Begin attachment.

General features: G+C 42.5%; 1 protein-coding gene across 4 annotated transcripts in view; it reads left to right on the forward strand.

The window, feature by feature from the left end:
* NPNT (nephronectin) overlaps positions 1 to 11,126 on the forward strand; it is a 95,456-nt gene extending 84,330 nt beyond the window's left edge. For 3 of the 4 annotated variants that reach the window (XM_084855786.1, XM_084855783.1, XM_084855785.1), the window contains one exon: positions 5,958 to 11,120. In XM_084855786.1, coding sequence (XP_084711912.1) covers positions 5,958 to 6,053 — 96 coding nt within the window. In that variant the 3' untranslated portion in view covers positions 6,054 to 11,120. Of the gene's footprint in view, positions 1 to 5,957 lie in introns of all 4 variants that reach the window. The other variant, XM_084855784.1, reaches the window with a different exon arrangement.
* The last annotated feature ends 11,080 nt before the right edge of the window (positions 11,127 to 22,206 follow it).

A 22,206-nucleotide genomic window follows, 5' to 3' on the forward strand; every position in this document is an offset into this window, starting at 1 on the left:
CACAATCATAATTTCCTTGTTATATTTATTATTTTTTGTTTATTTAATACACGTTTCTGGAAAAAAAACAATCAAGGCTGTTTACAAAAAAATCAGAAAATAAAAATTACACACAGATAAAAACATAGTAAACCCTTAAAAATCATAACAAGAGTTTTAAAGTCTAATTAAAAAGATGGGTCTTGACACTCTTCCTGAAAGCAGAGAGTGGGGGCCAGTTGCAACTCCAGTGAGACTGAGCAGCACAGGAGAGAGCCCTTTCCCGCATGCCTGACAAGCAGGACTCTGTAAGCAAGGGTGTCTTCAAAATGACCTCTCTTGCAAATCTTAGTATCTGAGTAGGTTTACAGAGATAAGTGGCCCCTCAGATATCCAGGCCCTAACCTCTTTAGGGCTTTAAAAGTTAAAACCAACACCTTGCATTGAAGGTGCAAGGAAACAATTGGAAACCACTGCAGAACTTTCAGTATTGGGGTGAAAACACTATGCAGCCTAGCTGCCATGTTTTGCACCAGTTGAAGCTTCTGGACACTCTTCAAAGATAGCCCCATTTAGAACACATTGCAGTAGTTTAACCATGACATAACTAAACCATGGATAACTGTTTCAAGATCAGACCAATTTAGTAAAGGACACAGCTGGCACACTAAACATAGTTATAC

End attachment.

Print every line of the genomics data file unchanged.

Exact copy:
General features: G+C 42.5%; 1 protein-coding gene across 4 annotated transcripts in view; it reads left to right on the forward strand.

The window, feature by feature from the left end:
* NPNT (nephronectin) overlaps positions 1 to 11,126 on the forward strand; it is a 95,456-nt gene extending 84,330 nt beyond the window's left edge. For 3 of the 4 annotated variants that reach the window (XM_084855786.1, XM_084855783.1, XM_084855785.1), the window contains one exon: positions 5,958 to 11,120. In XM_084855786.1, coding sequence (XP_084711912.1) covers positions 5,958 to 6,053 — 96 coding nt within the window. In that variant the 3' untranslated portion in view covers positions 6,054 to 11,120. Of the gene's footprint in view, positions 1 to 5,957 lie in introns of all 4 variants that reach the window. The other variant, XM_084855784.1, reaches the window with a different exon arrangement.
* The last annotated feature ends 11,080 nt before the right edge of the window (positions 11,127 to 22,206 follow it).

A 22,206-nucleotide genomic window follows, 5' to 3' on the forward strand; every position in this document is an offset into this window, starting at 1 on the left:
CACAATCATAATTTCCTTGTTATATTTATTATTTTTTGTTTATTTAATACACGTTTCTGGAAAAAAAACAATCAAGGCTGTTTACAAAAAAATCAGAAAATAAAAATTACACACAGATAAAAACATAGTAAACCCTTAAAAATCATAACAAGAGTTTTAAAGTCTAATTAAAAAGATGGGTCTTGACACTCTTCCTGAAAGCAGAGAGTGGGGGCCAGTTGCAACTCCAGTGAGACTGAGCAGCACAGGAGAGAGCCCTTTCCCGCATGCCTGACAAGCAGGACTCTGTAAGCAAGGGTGTCTTCAAAATGACCTCTCTTGCAAATCTTAGTATCTGAGTAGGTTTACAGAGATAAGTGGCCCCTCAGATATCCAGGCCCTAACCTCTTTAGGGCTTTAAAAGTTAAAACCAACACCTTGCATTGAAGGTGCAAGGAAACAATTGGAAACCACTGCAGAACTTTCAGTATTGGGGTGAAAACACTATGCAGCCTAGCTGCCATGTTTTGCACCAGTTGAAGCTTCTGGACACTCTTCAAAGATAGCCCCATTTAGAACACATTGCAGTAGTTTAACCATGACATAACTAAACCATGGATAACTGTTTCAAGATCAGACCAATTTAGTAAAGGACACAGCTGGCACACTAAACATAGTTATAC